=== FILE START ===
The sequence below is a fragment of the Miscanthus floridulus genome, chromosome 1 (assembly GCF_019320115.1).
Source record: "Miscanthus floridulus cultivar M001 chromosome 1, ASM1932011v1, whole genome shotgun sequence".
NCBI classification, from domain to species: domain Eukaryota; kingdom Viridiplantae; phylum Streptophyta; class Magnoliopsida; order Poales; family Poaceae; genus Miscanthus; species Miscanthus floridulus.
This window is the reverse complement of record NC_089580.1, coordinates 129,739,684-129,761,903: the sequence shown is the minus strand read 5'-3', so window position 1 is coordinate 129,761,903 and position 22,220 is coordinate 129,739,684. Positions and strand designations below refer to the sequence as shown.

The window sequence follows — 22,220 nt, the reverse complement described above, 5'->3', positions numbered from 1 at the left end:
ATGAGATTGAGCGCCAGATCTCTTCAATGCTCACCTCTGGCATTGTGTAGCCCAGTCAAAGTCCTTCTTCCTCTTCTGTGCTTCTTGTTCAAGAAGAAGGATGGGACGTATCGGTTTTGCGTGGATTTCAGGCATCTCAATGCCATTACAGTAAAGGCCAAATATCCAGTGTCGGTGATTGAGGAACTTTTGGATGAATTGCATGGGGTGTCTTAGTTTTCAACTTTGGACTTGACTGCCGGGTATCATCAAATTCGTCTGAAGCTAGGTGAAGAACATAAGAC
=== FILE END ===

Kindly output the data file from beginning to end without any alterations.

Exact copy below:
The sequence below is a fragment of the Miscanthus floridulus genome, chromosome 1 (assembly GCF_019320115.1).
Source record: "Miscanthus floridulus cultivar M001 chromosome 1, ASM1932011v1, whole genome shotgun sequence".
NCBI classification, from domain to species: domain Eukaryota; kingdom Viridiplantae; phylum Streptophyta; class Magnoliopsida; order Poales; family Poaceae; genus Miscanthus; species Miscanthus floridulus.
This window is the reverse complement of record NC_089580.1, coordinates 129,739,684-129,761,903: the sequence shown is the minus strand read 5'-3', so window position 1 is coordinate 129,761,903 and position 22,220 is coordinate 129,739,684. Positions and strand designations below refer to the sequence as shown.

The window sequence follows — 22,220 nt, the reverse complement described above, 5'->3', positions numbered from 1 at the left end:
ATGAGATTGAGCGCCAGATCTCTTCAATGCTCACCTCTGGCATTGTGTAGCCCAGTCAAAGTCCTTCTTCCTCTTCTGTGCTTCTTGTTCAAGAAGAAGGATGGGACGTATCGGTTTTGCGTGGATTTCAGGCATCTCAATGCCATTACAGTAAAGGCCAAATATCCAGTGTCGGTGATTGAGGAACTTTTGGATGAATTGCATGGGGTGTCTTAGTTTTCAACTTTGGACTTGACTGCCGGGTATCATCAAATTCGTCTGAAGCTAGGTGAAGAACATAAGAC